Posted by: Eric Horne | Sep 14, 2007 12:55:05 PM
I truely believe that what Eric said is true. When I think of the Jetson's, I laugh, although, someday that way of life could very well happen. We are starting (or already have) to become incredibly dependant on computers and the internet. The information age is apart of the present and the networking age could be straight up our alley. Anyway, I personally don't follow technology all that closely yet, it's definetely apart of my life nomatter how I live.
Posted by: Katelyn Murnaghan | Sep 15, 2007 1:33:42 PM
Good example of the Jetson's definatly. Those people from "back in the day" would probably never expect the kinds of advancements that our generation has created..even former generations living in the age when the telephone was first created, that was most likely a huge, huge deal for everyone that lived without it for many years. It's hard to imagine what our gradchildren or greatgrandchildren or whatever the case will grow up with because of the amazing technology that will continue to be invented. If our generation is so dependant on computers, the internet, or all other forms of technology currently..just imagine what the future generations will be like.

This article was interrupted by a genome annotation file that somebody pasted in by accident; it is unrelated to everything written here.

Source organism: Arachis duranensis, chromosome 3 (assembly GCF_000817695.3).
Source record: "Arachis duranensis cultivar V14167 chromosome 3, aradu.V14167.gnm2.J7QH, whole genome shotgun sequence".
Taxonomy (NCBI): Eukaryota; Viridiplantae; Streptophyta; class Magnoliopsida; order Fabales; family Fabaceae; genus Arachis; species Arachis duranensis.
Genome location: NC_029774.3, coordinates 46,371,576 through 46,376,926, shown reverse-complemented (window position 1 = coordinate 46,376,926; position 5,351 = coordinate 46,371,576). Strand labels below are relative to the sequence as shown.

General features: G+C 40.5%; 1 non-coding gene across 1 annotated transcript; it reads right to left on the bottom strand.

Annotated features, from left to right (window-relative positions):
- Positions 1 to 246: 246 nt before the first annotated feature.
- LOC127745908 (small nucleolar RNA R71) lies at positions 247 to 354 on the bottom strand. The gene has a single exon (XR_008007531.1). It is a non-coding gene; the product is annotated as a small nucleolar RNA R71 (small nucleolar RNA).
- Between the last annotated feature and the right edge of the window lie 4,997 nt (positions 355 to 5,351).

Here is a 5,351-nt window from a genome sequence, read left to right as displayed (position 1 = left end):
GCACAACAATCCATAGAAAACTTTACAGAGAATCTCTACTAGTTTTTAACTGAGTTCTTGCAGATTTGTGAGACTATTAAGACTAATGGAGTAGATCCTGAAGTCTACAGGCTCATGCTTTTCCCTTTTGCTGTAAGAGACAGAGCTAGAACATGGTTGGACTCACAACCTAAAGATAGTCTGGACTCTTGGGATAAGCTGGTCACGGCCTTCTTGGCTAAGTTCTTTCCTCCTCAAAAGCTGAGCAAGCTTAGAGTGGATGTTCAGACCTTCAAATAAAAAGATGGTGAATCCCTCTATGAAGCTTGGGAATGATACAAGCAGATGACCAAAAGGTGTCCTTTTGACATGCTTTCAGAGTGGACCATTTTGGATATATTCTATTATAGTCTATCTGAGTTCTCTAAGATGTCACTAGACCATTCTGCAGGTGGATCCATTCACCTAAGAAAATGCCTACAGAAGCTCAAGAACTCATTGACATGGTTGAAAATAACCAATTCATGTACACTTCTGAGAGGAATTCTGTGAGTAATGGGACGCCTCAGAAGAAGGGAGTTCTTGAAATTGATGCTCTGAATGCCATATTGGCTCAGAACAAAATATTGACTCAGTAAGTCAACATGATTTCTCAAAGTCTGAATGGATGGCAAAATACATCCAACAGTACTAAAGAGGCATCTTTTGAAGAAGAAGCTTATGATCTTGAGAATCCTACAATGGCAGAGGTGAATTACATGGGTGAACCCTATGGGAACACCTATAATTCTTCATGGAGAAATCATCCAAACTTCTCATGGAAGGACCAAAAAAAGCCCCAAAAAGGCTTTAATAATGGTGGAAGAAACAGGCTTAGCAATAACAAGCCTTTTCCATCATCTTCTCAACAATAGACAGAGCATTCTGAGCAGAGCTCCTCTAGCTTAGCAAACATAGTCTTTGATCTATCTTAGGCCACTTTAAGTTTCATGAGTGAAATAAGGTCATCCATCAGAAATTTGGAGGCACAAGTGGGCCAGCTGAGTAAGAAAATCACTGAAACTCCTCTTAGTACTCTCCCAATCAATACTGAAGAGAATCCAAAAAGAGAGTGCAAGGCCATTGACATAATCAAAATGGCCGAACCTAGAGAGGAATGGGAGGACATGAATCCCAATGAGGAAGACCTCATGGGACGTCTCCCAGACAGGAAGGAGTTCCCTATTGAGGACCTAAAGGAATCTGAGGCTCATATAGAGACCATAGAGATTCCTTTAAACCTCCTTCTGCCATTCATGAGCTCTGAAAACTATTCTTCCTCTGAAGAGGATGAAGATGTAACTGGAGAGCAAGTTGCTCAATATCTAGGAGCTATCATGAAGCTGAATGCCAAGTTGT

Posted by: Amy Corrigan | Sep 16, 2007 4:07:27 PM
I feel like the greatest advancement in this age of technology (whether you consider us in the information or networking age) is the ability for anyone with an internet connection to collaborate and communicate with anyone else in the world with an internet connection. Innovation and technological advancement will grow exponentially, as they are able to proceed without restriction. The internet has removed the barriers and cost of sharing ideas, and allows for fast, easy, and inexpensive reviewing of these ideas by the masses. One hundred and fifty years ago society valued physical strength, but the value is shifting to ideas. This should make for a very interesting next few decades.